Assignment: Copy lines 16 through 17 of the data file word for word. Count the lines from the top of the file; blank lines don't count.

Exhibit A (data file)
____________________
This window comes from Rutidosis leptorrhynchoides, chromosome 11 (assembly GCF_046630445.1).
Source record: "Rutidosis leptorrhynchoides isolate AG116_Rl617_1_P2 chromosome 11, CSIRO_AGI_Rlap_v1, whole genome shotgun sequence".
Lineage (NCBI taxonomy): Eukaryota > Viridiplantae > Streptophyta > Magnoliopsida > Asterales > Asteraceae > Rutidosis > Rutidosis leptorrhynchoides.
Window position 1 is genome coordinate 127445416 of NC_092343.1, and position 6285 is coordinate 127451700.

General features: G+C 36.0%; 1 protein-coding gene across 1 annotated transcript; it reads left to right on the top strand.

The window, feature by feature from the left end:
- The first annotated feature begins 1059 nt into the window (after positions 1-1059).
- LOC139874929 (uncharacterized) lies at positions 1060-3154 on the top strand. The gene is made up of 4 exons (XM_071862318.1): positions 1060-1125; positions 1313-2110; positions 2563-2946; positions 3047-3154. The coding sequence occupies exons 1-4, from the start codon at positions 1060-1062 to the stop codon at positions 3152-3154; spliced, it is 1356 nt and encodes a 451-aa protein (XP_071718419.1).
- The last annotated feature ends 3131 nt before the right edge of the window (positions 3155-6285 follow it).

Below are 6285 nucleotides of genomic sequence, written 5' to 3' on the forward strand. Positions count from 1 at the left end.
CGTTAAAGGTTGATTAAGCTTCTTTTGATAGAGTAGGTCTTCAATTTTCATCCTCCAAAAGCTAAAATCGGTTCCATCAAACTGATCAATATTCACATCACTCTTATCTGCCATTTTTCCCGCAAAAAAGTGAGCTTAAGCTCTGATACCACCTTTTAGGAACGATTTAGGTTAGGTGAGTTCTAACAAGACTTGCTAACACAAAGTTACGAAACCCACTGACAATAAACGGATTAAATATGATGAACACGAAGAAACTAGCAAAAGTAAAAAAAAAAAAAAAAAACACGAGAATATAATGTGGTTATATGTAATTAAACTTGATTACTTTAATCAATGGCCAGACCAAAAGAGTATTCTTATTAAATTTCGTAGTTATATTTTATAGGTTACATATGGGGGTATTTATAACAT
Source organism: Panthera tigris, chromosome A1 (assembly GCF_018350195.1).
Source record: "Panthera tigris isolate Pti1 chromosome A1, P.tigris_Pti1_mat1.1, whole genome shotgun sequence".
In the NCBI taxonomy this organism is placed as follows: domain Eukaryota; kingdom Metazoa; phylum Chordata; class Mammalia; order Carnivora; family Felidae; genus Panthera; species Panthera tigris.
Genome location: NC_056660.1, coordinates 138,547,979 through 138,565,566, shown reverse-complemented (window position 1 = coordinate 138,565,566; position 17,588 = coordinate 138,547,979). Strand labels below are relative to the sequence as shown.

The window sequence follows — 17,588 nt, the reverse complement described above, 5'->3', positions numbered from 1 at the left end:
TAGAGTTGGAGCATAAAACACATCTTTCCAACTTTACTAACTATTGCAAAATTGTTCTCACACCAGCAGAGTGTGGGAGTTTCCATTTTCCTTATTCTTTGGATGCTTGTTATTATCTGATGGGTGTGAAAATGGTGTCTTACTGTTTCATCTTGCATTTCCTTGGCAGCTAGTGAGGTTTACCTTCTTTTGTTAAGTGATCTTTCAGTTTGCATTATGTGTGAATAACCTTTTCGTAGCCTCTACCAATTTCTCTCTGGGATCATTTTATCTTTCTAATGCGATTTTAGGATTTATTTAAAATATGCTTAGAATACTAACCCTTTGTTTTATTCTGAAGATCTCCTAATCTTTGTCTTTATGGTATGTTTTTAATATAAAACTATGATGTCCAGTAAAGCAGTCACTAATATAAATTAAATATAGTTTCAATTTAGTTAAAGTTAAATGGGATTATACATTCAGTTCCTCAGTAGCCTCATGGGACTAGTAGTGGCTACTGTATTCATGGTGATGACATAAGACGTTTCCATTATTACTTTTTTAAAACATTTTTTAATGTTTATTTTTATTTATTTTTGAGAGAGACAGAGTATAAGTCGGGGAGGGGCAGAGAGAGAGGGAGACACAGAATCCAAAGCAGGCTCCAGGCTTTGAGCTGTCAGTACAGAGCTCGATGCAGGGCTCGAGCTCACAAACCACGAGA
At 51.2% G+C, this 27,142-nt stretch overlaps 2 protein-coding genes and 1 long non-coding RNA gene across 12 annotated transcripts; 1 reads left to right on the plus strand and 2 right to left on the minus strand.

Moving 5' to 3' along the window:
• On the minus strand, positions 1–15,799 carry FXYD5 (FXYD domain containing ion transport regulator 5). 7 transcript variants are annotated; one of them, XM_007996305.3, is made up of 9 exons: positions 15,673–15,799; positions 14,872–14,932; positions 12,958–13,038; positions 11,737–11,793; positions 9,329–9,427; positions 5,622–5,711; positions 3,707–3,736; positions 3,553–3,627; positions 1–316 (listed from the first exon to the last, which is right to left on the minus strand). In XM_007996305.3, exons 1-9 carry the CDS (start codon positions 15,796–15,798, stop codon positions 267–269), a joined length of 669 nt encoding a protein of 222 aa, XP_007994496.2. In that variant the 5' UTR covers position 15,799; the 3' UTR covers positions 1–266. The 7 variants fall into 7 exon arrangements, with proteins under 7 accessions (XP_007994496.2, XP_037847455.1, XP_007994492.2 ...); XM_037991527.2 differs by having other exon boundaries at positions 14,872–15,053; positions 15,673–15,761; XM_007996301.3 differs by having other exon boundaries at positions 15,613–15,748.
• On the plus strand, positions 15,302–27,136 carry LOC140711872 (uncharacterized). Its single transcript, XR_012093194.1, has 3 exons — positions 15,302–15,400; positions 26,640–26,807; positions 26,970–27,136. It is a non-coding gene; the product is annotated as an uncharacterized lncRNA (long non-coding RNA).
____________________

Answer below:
The window sequence follows — 17,588 nt, the reverse complement described above, 5'->3', positions numbered from 1 at the left end:
TAGAGTTGGAGCATAAAACACATCTTTCCAACTTTACTAACTATTGCAAAATTGTTCTCACACCAGCAGAGTGTGGGAGTTTCCATTTTCCTTATTCTTTGGATGCTTGTTATTATCTGATGGGTGTGAAAATGGTGTCTTACTGTTTCATCTTGCATTTCCTTGGCAGCTAGTGAGGTTTACCTTCTTTTGTTAAGTGATCTTTCAGTTTGCATTATGTGTGAATAACCTTTTCGTAGCCTCTACCAATTTCTCTCTGGGATCATTTTATCTTTCTAATGCGATTTTAGGATTTATTTAAAATATGCTTAGAATACTAACCCTTTGTTTTATTCTGAAGATCTCCTAATCTTTGTCTTTATGGTATGTTTTTAATATAAAACTATGATGTCCAGTAAAGCAGTCACTAATATAAATTAAATATAGTTTCAATTTAGTTAAAGTTAAATGGGATTATACATTCAGTTCCTCAGTAGCCTCATGGGACTAGTAGTGGCTACTGTATTCATGGTGATGACATAAGACGTTTCCATTATTACTTTTTTAAAACATTTTTTAATGTTTATTTTTATTTATTTTTGAGAGAGACAGAGTATAAGTCGGGGAGGGGCAGAGAGAGAGGGAGACACAGAATCCAAAGCAGGCTCCAGGCTTTGAGCTGTCAGTACAGAGCTCGATGCAGGGCTCGAGCTCACAAACCACGAGA